Lauri said...

Selma don't be so quick with praise. I gave up long ago trying to live off my creative writing so currently I make most of my money from educational writing and freelancing.

Bengt O. Karlsson said...

Thank you for this interesting and thoughtful posting. I have written about your post on my own blog (unfortunately only in Swedish language.

Four years ago I wrote about McCall Smith and characterized his writing as "a neo-colonial and patriarchal abuse of a people and an environment that definitely had deserved something better." You might not agree but I see from your comments that many "Batswana despise those books." I am glad that I am not alone ;-)

I will try to get hold of one of your detective stories and read it with great interest.

Lauri said...

Bengt- thanks for stopping by. Yes, many people feel like you. I have a writer friend,an honourary Motswana, though she's actually South African, who hates these books and there is an excellent journalist here, Bashi Letshididi who also has written at length about his opinions on the books. I was once on holiday in Namibia and pick up a newspaper there and found Bashi bashing Alexander McCall Smith (!). Like all books, people have opinions.

Zukiswa Wanner said...

Hi Lauri, perhaps it might work best if writers in Botswana take it out of government's hands and try to creatively do their own marketing. ReadSA, a writer-created initiative in SA, has been met with much enthusiasm from universities (who have kindly hooked us up with schools they work with to get to know South African writing and writers)...of course it's the early days yet but I think the time may be here and now to get proactive as writers where we feel no-one else is caring.

bathmate said...

nice posting...a writer-created initiative in SA, has been met with much enthusiasm from universities (who have kindly hooked us up with schools they work with to get to know South African writing and writers)...of course it's the early days yet but I think the time may be here and now to get proactive as writers where we feel no-one else is caring.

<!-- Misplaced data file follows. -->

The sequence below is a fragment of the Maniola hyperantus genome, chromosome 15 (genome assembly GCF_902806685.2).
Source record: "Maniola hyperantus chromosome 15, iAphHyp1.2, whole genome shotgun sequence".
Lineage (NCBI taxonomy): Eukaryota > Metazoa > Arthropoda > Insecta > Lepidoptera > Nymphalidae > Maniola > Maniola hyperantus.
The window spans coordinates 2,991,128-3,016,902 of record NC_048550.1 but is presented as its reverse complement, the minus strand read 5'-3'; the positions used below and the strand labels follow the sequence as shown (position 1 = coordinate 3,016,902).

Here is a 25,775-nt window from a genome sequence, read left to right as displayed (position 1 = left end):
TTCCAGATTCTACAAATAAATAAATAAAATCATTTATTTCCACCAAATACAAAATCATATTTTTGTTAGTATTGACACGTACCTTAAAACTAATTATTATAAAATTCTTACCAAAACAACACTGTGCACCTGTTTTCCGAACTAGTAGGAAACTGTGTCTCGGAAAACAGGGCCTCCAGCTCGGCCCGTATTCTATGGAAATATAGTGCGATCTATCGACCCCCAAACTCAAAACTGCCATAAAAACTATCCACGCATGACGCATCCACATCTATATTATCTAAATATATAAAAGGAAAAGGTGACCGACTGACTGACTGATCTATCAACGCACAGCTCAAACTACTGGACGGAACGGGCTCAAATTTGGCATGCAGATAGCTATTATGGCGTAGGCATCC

Anonymous said...

Lauri, will soon join you in the struggle as a local writer. Now, in the unlikely event of a local paper giving you a column, please consider announcing any new books of local writers. Also try to include some form of historiography of local writers' work so to expose local potential writers.
As for writers who write disparagingly of life in Botswana, only do so for the sake of make quick cash, and in fact have no readership in the country.
It is only our own writers begin to rise up and write accounts of their Botswana life experience that these other writers will cease to write--by the book reviews can challenge them earlier!
So long Lauri

Lauri said...

Hi Anon- though papers have been very slow to get back to me I might have a lead (cross fingers). I'll know in a few weeks. Of course if I get the column I intend to talk about local writers, interview them, talk about the Southern African writing scene what's happening on the continent and of course reviewing local books.

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keatlaretse said...

am finishing ma teriary,i did creative worried that since Botswana government does nt care abt writers wht am i going to very passionate about writing.

keatlaretse said...

Lauri, what will it take for the government to recognise there are talented writers out there who need attention and recognition. Atleast they should allow us to write scripts fere is or BTV since there is nothing there done by local writers.

Lauri said...

Keatlaretse- we need to accept the situation and work around it in the meanwhile. If you are passionate about creative writing you won't need to the government to help you. With the internet you can live in Botswana and write for publications all over the world.

As for BTV, they do use local scriptwriters. I've written two television series that have appeared on BTV but the pay is not very good and worse still when BTV hires scriptwriters directly.

I am slightly hopeful with the developement of the Department of Arts and Culture. They are trying.